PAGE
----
Sunday, December 12, 2010


"On Sale" 
© J. Licsko 2010    6"x6"    oil on canvas

      After you are sure that your intended gallery is a "good fit" for your work, then you must be equally sure it is right for your personality. Artists, being easily influenced emotional beings, must consciously respect and protect their psyche. 
     Two art dealers were asked how they feel about their artists visiting the gallery. The first said, " I love it when the artists drops in to the gallery frequently. It is easier to sell a painting when you really know the artist, and they are always on your mind."  The other said, "Artists should deliver the work, and then leave it to me. I will call them if something sells".  Artists should ask the same question of their prospective galleries.
     A good dealer knows that his artists are crucial to his success. The gallery owner and staff will treat the artist with warmth. They want you to know that they welcome you, and are proud to show your art. Nurtured by this environment, your creativity has the best chance of flourishing.
     The worst dealers have personality problems that infect everything and potentially everyone with whom they come in contact. Even if your art sells in that environment, you will be able to find a better gallery. If you feel unwelcome when you visit your gallery, move on. 
     A good gallery presents and handles art in a professional manner. If you find your paintings on the floor, leaning against a wall, or worse, in the storage closet, you need to know why. Does this happen often? Are they getting scratched? Are you finding thumb prints on the tops of your canvas caused by improper carrying? Are you being asked to repair work damaged in the gallery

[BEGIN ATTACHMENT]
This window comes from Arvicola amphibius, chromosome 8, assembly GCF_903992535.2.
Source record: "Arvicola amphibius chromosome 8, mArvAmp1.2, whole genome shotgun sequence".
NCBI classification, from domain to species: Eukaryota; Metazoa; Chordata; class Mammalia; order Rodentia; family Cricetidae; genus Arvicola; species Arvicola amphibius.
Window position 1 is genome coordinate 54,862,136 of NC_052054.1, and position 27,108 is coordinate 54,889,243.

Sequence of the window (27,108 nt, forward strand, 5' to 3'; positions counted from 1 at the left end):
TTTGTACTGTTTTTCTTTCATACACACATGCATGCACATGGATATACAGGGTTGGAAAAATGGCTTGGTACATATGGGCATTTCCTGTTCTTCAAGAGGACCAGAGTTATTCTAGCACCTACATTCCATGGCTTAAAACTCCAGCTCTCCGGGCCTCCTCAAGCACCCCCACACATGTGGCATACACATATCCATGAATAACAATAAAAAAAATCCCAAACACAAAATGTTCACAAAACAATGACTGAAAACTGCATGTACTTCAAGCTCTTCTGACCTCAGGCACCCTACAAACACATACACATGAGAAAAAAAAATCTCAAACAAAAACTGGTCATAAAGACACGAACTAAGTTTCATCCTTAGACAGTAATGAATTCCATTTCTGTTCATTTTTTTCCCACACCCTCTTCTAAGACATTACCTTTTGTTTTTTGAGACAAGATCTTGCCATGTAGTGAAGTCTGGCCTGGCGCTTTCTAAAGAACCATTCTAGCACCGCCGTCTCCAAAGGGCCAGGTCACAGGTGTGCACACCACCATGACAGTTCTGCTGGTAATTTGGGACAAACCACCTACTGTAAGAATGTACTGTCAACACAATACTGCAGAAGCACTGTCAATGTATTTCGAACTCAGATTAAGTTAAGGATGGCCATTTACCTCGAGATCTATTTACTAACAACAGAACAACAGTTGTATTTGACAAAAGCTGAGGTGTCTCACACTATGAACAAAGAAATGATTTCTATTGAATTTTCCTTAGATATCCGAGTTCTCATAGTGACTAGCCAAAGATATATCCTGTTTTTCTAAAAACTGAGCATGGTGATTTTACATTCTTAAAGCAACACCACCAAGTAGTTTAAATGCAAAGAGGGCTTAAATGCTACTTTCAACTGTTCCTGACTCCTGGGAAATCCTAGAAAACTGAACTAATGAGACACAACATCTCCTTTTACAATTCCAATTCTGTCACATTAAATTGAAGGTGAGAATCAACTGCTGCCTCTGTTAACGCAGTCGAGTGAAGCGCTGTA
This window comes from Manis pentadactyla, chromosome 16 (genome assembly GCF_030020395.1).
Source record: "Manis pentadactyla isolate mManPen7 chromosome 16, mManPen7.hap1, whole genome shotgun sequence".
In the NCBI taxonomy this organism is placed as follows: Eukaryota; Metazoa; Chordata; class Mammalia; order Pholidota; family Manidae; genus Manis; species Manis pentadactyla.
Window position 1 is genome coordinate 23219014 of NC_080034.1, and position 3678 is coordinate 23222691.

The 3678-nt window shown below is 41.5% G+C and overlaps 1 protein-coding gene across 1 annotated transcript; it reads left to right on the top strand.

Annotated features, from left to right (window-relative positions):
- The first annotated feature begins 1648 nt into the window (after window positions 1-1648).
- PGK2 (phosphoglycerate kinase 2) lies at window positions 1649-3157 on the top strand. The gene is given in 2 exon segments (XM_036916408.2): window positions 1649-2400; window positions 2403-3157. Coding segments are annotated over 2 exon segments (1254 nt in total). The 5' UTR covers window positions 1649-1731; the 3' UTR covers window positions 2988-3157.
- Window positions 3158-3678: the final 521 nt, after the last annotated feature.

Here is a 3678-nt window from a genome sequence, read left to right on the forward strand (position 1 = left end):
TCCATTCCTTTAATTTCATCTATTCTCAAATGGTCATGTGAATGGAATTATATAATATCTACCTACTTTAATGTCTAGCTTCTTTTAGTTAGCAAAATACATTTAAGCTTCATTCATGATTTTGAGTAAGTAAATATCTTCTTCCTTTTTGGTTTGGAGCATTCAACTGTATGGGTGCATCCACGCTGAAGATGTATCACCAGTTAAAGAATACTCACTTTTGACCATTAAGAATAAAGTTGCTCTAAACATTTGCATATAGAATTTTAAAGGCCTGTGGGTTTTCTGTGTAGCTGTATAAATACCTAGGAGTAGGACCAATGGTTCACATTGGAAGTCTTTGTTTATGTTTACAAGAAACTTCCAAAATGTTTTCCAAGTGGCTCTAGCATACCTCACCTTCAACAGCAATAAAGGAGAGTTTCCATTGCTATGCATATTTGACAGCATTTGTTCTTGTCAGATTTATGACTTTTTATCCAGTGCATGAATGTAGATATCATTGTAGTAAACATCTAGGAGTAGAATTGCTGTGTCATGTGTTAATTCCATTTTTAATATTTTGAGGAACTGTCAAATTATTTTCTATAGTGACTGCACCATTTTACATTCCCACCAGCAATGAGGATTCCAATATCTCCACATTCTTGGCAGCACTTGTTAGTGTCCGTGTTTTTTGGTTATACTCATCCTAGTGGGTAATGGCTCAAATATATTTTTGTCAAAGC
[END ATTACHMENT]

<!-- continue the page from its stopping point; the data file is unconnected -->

Some galleries may sell your art more frequently than others, but if that's done by always discounting your work, you loose. Even if the dealer takes the discount from their own commission, it decreases the retail value of your current works, future sales, and handicaps the other galleries you work with. Make it clear in your in your consignment sheet, that the gallery's commission is a clearly specified percentage of the retail price. This is different from telling them "your price" thereby allowing them to make whatever they want on top. Honor your galleries and your art by keeping your retail prices consistent. Do not undercut your galleries by selling privately at lower prices. And remember, the Internet makes it very easy for collectors to comparison shop the different galleries. There are no secrets.
     The best art dealers will work to sell your art at its full value, promoting and educating the collector about all your strengths. They will help the artist build the value of their work, at the right pace, over time. They are not afraid their artists will out grow them, because they want to grow too.
     Just as good fences make good neighbors, good consignment agreements make good business. In a previous post, I have shown an example of my own contract that is short, and been "good enough" for me in most circumstances. I augment it as I go along, adding or subtracting points that are relevant to each gallery situation. If you can afford an art attorney, it would be wise to have one designed specifically for you and your needs. However, be warned, it is the tendency for lawyers to be so detailed that prospective galleries won't sign it without the advice of their attorney, and that added expense could be a deal breaker before you have had a chance to develop a relationship. Ask your attorney to keep it as simple as possible, adaptable to various galleries, and preferably, one page.

     Next post: part 3 Getting paid.